A brief intermission during my absence so I can express my sadness at yesterday's announcement about New Zealand's contingent to go to the 2012 Frankfurt Book Fair. This is the world's biggest book fair and we are sending 60 authors and 100 performers. Our once in a lifetime opportunity as authors here in this country and we are outnumbered by performers and representatives of other interests (only 35% authors in total, and only 3% of those going write for children, not quite 2% if you look at those with writing for children as their main writing/occupation). Shouldn't this be all about books and our literary culture? Why then the business and cultural and tourism emphases? Even the Germans seem a little surprised. As the article says - at a book fair include the books. The authors do seem to have been marginalised. The authors who are going were partly selected on the basis that a German publisher has already picked up one or more of their titles.Won't those titles already selected by the Germans already be benefiting from their investment? To maximise the benefit of this opportunity wouldn't it be a good idea to take books that weren't already getting any European exposure? It is incredibly hard to get material seen overseas for reasons that have nothing to do with the quality of writing. Here was an opportunity, a never-to-be-repeated-while-I-am-alive chance, for people like me - to be seen and heard and read. And it really didn't have to be me. I can think of writers of quality and originality who I was sure would be selected, but who weren't. And if we can't afford to send the writers, could we at least send more books? Writing is not an easy way to make a living here. We are a small country. Imagine what impact it might have had to have the chance to show off a book in Germany at the world's biggest Book Fair. It might have been easier if NZ had not had this opportunity. I guess I thought it would be different.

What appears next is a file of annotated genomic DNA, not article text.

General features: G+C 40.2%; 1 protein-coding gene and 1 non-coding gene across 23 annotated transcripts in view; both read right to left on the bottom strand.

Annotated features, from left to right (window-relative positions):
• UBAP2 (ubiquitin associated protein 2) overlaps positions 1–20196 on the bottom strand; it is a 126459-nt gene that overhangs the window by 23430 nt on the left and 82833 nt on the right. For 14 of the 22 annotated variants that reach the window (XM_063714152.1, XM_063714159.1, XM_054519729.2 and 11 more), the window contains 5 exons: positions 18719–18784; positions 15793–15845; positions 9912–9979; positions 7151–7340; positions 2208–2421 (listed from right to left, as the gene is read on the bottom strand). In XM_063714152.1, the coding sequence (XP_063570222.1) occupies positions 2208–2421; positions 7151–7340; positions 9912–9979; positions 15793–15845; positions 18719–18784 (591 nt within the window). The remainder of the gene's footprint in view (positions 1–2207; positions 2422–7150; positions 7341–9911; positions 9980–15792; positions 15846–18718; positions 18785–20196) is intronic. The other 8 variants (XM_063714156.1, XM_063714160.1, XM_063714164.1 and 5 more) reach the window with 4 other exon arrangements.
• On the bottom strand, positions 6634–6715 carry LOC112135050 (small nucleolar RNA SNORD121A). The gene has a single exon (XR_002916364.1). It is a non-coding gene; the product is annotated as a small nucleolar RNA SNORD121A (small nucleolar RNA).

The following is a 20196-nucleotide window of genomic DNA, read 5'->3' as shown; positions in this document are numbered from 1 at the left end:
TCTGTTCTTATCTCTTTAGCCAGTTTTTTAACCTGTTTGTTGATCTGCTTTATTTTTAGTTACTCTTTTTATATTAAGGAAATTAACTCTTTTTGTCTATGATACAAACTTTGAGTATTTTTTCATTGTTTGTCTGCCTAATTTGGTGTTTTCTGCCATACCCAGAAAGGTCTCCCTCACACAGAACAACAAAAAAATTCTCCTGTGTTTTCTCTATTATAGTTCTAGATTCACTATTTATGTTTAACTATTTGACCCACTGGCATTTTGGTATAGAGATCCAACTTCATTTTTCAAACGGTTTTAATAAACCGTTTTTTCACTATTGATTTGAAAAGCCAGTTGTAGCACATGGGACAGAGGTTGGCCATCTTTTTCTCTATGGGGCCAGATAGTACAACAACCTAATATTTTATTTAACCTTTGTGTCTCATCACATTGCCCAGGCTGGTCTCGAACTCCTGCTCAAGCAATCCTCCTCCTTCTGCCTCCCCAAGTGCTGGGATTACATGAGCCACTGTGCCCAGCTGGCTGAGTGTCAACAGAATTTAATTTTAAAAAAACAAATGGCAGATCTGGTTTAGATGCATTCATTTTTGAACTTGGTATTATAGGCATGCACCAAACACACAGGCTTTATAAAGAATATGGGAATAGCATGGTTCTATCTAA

As Richard Flanagan said in his article on book prizes in Australia in the Brisbane Times on June 16, "Writing rarely brings writers money or even respect. If it offers a certain freedom, it is one edged for most with loneliness, poverty and despair." I don't think things are that different in New Zealand. We don't feel celebrated at the best of times, and this wonderful event sadly, somehow, seems to be no exception.
I am confused. Today I read this about NZ at Frankfurt. Guest Country of Honour status offers the most comprehensive opportunity we have
seen in many decades to strengthen New Zealand/German ties in culture, business,
tourism, diplomacy and education. If this is indeed the intention behind naming NZ as Country of Honour at this years fair then I think NZ has pulled together a remarkable display. But Germany seems to be wondering why we are focusing on business, culture and tourism instead of books. Has something been lost in translation? Is Guest Country of Honour Status about a country's Literature or is it something else entirely? Whatever happens I hope there is some long term excitement generated for books by NZ authors.
Educational Resource: A Winter's Day in 1939
- Educational Resource: The Were-Nana
- Educational Resource: The Half Life of Ryan Davis
- Educational Resource: Made With Love
- Educational Resource: The House That Went to Sea
- Educational Resource: A Winter's Day in 1939
- Educational Resource: While You Are Sleeping
- Educational Resource: The Song of Kauri
- Educational Resource: Fuzzy Doodle
- Book List - Complete List of my Publications